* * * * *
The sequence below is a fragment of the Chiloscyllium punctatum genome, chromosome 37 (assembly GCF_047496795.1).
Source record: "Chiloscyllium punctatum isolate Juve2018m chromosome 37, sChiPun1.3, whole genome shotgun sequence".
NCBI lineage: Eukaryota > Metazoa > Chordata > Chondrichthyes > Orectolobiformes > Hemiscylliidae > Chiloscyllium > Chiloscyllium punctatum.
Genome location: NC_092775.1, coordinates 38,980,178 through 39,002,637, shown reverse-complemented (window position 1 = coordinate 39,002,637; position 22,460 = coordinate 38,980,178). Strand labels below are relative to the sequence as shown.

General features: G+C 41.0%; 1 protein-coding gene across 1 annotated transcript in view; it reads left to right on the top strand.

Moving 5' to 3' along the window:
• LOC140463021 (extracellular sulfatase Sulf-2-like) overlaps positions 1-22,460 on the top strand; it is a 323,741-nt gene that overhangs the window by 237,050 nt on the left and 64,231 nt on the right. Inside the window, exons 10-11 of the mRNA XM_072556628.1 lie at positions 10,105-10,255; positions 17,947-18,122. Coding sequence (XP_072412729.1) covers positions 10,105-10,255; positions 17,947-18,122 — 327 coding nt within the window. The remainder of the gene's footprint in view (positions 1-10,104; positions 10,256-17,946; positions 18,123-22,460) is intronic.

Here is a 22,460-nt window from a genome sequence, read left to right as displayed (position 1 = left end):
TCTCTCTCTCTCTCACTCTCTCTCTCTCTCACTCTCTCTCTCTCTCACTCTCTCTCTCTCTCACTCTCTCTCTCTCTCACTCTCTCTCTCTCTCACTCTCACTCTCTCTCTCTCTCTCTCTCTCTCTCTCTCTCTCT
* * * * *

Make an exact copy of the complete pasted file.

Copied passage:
The sequence below is a fragment of the Chiloscyllium punctatum genome, chromosome 37 (assembly GCF_047496795.1).
Source record: "Chiloscyllium punctatum isolate Juve2018m chromosome 37, sChiPun1.3, whole genome shotgun sequence".
NCBI lineage: Eukaryota > Metazoa > Chordata > Chondrichthyes > Orectolobiformes > Hemiscylliidae > Chiloscyllium > Chiloscyllium punctatum.
Genome location: NC_092775.1, coordinates 38,980,178 through 39,002,637, shown reverse-complemented (window position 1 = coordinate 39,002,637; position 22,460 = coordinate 38,980,178). Strand labels below are relative to the sequence as shown.

General features: G+C 41.0%; 1 protein-coding gene across 1 annotated transcript in view; it reads left to right on the top strand.

Moving 5' to 3' along the window:
• LOC140463021 (extracellular sulfatase Sulf-2-like) overlaps positions 1-22,460 on the top strand; it is a 323,741-nt gene that overhangs the window by 237,050 nt on the left and 64,231 nt on the right. Inside the window, exons 10-11 of the mRNA XM_072556628.1 lie at positions 10,105-10,255; positions 17,947-18,122. Coding sequence (XP_072412729.1) covers positions 10,105-10,255; positions 17,947-18,122 — 327 coding nt within the window. The remainder of the gene's footprint in view (positions 1-10,104; positions 10,256-17,946; positions 18,123-22,460) is intronic.

Here is a 22,460-nt window from a genome sequence, read left to right as displayed (position 1 = left end):
TCTCTCTCTCTCTCACTCTCTCTCTCTCTCACTCTCTCTCTCTCTCACTCTCTCTCTCTCTCACTCTCTCTCTCTCTCACTCTCTCTCTCTCTCACTCTCACTCTCTCTCTCTCTCTCTCTCTCTCTCTCTCTCTCT